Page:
Sunday, July 27, 2014

How to Get An Agent (or anyway, how to look for one without going nuts)

So how do you go about getting a literary agent?

Well, the first step is to write an excellent manuscript, of course. But let's assume you've already done that.

Here's my recipe, based on experience gathered over the course of several agent hunts.

1. Define what you're looking for

This is really important! Don't tell yourself that “any agent will do.” It's not true. An agent will end up having the final say in whether and where you submit your work. You want to find someone you can trust with that decision.

Make a list of the qualifications you're looking for in an agent. Here's what my list eventually became:

  • Agent has a good sales record with middle grade fantasy
  • Agent has been an editor at a major publisher
  • Agent works in New York City
  • Agent does not have a significant online presence

There are, of course, many excellent agents who don't meet these qualifications. You'll want to make your own list of what you feel comfortable with. I just offer mine as an example.

2. Make a list of agents

You'll find agents listed on and Search for agents who represent your genre. The information on these sites may be outdated, so double-check everything. Make a list of every agent who reps your genre.

3. Annotate your list

Check your list of agents (step 2 above) against your list of qualifications you want in an agent (step 1 above). Google each agent on your list. Look for interviews and reported sales. Be sure to read the agent's webpage if s/he's got one. Take copious notes. The purpose of this is not to find connections you can mention in your query, but to help you make the right choice.

That's right. You're choosing them. They make a choice too, of course. But it's important to give full, non-starstruck attention to your own part in the choosing.

4. Divide your list

Now it's time to select the agents you feel you'd like to work with. Divide your now-annotated list into three categories:

= I should be so lucky.
= S/he would do nicely.
X = Alas, I fear we should not suit.

For the ♫ and X agents, make a note of why you put them in that category.

In my case, the ♫ agents were those who met all four of my desired qualifications. (Note that I don't call them “dream agents”. All I knew about them was what I'd found online... insufficient data for dreaming.) The ♪ agents met two or three of the qualifications. The X agents in most cases had no reported sales.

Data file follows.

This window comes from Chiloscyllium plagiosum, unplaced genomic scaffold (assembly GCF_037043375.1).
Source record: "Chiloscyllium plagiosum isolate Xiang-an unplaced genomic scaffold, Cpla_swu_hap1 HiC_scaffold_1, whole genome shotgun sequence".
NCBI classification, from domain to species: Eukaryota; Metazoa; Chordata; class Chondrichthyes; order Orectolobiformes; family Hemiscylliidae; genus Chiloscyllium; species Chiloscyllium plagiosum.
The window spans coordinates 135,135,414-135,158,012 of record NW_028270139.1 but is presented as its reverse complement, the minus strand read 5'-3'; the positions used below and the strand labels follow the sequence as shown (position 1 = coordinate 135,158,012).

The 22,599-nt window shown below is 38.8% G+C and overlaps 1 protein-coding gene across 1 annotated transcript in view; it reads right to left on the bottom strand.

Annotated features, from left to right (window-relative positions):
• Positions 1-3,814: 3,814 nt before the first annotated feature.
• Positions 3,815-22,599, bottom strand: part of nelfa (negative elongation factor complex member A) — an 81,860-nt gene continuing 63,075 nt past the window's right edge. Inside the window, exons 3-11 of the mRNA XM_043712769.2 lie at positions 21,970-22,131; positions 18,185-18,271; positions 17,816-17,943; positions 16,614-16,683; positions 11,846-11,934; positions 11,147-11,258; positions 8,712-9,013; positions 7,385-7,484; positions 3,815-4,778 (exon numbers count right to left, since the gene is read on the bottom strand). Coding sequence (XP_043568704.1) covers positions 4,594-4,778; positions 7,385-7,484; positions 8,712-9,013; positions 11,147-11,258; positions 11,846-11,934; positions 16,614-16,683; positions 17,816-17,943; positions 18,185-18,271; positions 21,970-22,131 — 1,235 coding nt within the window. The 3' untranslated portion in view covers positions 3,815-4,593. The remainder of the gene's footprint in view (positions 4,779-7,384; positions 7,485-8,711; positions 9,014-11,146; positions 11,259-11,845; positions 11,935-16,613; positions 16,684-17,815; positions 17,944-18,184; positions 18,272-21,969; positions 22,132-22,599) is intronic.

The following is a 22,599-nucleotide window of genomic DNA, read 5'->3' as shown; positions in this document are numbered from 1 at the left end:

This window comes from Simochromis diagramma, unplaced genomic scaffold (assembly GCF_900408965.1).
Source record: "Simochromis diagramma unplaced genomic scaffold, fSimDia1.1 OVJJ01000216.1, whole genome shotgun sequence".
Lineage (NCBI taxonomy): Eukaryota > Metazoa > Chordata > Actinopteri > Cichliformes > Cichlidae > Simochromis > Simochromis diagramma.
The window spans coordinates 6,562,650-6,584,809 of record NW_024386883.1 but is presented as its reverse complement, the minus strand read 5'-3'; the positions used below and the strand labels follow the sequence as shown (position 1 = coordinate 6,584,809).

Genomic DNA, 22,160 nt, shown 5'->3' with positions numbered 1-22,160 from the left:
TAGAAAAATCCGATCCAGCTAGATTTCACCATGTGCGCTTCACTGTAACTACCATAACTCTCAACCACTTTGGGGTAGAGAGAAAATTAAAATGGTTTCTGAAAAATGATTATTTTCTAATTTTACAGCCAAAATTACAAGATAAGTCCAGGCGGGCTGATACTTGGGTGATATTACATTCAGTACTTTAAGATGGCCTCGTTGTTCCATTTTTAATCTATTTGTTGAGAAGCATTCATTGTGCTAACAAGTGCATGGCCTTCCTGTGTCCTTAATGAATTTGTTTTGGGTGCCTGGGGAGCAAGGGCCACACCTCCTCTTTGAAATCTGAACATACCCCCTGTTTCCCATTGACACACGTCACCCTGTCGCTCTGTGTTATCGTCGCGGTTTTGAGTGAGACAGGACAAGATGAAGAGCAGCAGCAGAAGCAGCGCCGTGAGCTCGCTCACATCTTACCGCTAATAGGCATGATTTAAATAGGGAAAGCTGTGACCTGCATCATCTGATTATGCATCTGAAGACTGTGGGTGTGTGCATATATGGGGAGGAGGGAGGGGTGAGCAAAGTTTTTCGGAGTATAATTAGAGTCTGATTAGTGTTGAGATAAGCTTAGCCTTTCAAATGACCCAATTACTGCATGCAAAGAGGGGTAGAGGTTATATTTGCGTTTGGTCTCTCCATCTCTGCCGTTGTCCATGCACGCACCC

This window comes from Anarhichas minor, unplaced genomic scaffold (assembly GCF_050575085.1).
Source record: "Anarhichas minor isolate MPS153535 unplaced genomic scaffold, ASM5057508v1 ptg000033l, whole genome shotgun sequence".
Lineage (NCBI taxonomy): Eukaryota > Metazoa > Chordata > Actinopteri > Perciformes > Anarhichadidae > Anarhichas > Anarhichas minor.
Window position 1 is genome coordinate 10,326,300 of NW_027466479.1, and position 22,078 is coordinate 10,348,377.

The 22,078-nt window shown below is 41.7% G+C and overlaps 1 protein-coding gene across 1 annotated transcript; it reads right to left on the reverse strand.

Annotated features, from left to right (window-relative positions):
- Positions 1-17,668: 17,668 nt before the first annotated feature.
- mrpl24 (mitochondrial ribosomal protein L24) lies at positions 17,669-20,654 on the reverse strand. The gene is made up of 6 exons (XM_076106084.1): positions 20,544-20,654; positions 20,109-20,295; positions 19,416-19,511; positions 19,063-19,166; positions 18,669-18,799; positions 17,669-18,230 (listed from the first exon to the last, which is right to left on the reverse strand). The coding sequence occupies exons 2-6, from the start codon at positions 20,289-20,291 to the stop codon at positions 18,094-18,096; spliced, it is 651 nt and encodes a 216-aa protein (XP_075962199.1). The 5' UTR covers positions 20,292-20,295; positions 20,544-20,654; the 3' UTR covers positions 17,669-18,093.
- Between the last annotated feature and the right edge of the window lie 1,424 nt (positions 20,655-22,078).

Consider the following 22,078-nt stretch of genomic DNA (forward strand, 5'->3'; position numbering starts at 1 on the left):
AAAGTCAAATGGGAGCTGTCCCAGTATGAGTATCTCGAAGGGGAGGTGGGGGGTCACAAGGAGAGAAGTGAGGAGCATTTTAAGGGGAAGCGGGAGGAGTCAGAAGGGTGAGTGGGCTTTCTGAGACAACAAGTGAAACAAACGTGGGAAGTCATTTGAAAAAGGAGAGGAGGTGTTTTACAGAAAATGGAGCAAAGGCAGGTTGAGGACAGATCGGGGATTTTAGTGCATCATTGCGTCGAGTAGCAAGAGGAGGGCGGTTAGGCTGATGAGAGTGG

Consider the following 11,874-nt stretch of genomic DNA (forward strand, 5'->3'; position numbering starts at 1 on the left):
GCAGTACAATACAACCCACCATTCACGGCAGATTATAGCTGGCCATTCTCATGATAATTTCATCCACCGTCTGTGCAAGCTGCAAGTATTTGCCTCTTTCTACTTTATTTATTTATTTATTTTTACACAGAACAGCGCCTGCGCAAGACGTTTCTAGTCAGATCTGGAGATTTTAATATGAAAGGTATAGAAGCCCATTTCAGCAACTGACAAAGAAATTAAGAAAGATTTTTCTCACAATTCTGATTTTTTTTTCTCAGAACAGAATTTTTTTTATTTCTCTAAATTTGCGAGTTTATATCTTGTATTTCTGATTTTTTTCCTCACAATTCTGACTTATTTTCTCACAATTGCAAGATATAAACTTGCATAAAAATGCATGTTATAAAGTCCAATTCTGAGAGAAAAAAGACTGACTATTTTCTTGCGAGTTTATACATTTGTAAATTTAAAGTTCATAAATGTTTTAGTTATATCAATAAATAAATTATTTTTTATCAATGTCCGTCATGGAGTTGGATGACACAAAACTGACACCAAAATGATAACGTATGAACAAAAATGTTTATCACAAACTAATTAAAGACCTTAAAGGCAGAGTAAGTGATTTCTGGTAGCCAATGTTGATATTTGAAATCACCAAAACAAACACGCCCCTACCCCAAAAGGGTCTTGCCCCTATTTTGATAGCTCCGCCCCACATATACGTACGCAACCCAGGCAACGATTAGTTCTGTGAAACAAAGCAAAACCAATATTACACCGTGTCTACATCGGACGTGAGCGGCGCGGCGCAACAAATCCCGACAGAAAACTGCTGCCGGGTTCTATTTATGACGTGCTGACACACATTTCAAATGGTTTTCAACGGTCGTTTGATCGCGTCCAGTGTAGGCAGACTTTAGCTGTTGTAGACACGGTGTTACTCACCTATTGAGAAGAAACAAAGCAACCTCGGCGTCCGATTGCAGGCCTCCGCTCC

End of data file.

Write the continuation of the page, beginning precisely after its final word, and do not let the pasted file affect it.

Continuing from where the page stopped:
Take the X agents off the list and put them in a separate file. Later you may wonder why you didn't query them, so this will serve as a reminder.

5. Write your query

There are plenty of sites with good advice on how to do this, and alas, some sites with not-so-good advice. Janet Reid's Query Shark blog offers good advice, as does Absolute Write.

Polish your query to the nines. But not to the tens. Spend a couple weeks on it, but not three years. Ultimately, it's only a query.

6. Send your query

If this is your first time querying, or if you've never gotten a request in the past, pick just six agents off your list to query. If you know the ropes pretty well, pick ten. Check each agent's submission guidelines and tailor the query to the agent. Hit “send.” Note the date you sent the query in your records.

Bite your nails. Try to think about something else. Give it a month.

Increasingly, agents have a “no response means no” policy. There's not much we can do about this. Back in the day, you could avoid querying such agents, but that's probably no longer possible... there are too many of them.

Keep careful records of any replies you received, including dates of form receipts or form rejections.

At the end of the month, if you've heard nothing, don't nudge. Instead, get ready to send your next batch.

7. Send your next batch.

If all you got were form rejections or no response, there are two possibilities:

  1. There's something wrong with your query.
  2. You've written something that the agents (or their interns) don't think is marketable. A common reason for this is that a trend has suddenly become a glut.

Hard to tell which. But take another look at your query anyway, revise if necessary, and go on to the next six (or ten) agents.

By the way, I'd divide these batches between your ♫ and ♪ agents. You don't want to use up your whole ♫ list while you're still refining your query.

8. Reacting to requests

At some point, if you've gotten your query right and if you haven't written something for which there's no market, you will get a real live personal response.

If it's a rejection, read it over carefully. Wait 24 hours and read it again. Save it. If it's a partial or full request, make sure you have your manuscript ready to go. If that gets a rejection that's not a form rejection... same thing. Read the rejection carefully. Wait 24 hours and read it again. Save it. This is valuable data, especially if a consensus develops among several agents.

Never, ever say anything in response to a non-form rejection except, possibly, “thank you.”

9. The Offer of Representation

An offer of representation does not come via email. What comes via email is an invitation to talk on the phone. You may want to have a list of questions ready. (“What changes do you think my manuscript needs?” and “Where do you think you would submit it?” are two I would ask.) However, these conversations often seem to center on favorite books-- yours, his/hers. It's really a get-to-know you conversation.